This is a guaranteed crowd-pleaser. Your toddler will love rescuing their toys from a sensory-tastic hiding place. You can hide their toy dinosaurs in the sandpit and provide spades and rakes to help them excavate.
Or hide plastic toys in tubs of foods showcasing different textures: cooked spaghetti, jello, rice, and baked beans. While you may want to limit how often you do these tasks because of food waste, they’re fantastic for occasional activities.
Sensory Mark Making
It’s always a good idea to mix up how you teach your children. While pencils and paper are the tried and tested methods to teach letters, sensory mark-making is a fun, hands-on way to learn. All you’ll need is a plastic tray, something to write with (a paintbrush or even a finger will do), and various materials to use as a canvas.
Shaving foam is always fun; you could add a few drops of food coloring to make it pretty. You could also use a thin layer of play sand or plain flour for another sensory experience.
Color Sorting Activities
Create some sensory bins organized by color, and encourage your child to empty the bins and explore the various items. For example, in the green sensory bin, you could place a leaf, a green car, some green fabric, a green feather, and a green ball. Encourage your child to describe each item as they remove it; what does it look like, and how does it feel?
Once all the sensory bins are empty, have your child reorganize the items by color. Discuss which items are bigger or smaller and which are heavier or lighter. Be descriptive and encourage your child to get creative when exploring the items.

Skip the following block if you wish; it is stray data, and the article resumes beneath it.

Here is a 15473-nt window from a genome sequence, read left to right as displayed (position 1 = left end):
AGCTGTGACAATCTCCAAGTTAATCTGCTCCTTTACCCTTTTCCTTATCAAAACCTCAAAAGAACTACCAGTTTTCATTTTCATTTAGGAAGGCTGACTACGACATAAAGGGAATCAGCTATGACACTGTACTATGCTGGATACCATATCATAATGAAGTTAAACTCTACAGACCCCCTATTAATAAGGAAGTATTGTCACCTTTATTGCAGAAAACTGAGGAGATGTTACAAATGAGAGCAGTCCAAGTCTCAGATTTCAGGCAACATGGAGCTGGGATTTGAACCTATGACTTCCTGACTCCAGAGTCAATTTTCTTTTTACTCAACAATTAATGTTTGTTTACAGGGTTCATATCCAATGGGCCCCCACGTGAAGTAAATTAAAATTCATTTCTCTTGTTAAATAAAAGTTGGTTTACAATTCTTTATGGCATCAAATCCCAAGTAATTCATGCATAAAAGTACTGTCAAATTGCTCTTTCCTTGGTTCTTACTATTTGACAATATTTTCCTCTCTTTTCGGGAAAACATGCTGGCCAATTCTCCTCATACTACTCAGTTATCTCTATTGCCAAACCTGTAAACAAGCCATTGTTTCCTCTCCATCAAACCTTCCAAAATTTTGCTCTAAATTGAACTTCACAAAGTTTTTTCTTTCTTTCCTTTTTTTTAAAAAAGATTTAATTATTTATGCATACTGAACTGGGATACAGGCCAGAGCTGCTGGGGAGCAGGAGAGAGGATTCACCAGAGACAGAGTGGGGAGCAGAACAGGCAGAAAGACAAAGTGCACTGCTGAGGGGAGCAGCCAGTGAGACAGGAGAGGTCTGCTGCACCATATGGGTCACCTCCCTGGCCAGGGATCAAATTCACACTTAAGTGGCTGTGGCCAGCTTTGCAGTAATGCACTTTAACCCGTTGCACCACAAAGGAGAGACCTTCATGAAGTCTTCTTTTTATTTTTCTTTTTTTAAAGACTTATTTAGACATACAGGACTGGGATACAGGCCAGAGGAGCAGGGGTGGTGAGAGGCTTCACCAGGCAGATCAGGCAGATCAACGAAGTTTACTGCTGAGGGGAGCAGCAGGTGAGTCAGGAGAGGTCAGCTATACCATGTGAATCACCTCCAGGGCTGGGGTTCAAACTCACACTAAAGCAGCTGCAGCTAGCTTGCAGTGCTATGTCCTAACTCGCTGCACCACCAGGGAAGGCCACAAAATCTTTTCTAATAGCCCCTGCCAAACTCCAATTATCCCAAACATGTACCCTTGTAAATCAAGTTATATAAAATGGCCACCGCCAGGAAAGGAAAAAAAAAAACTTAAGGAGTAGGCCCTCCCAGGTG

Don’t worry; the sensory bin doesn’t have to cost money. A simple cardboard box or empty Tupperware will provide a sturdy sensory bin.
Crafts are likely one of the first things to come to mind when considering indoor toddler activities for a rainy day. There are so many awesome ideas for fun and easy craft activities you can make with your toddler. Crafts and creativity are worth encouraging because they are good for developing fine motor skills and improving concentration skills.
- Non-toxic paints
- Drawing paper, construction paper, canvases
- Washable markers and crayons
Mark-making is a great way to introduce your busy toddler to art. Your child will learn hand-eye coordination, perfect their pencil grip, and start to master the basics in preparation for learning to write in the future.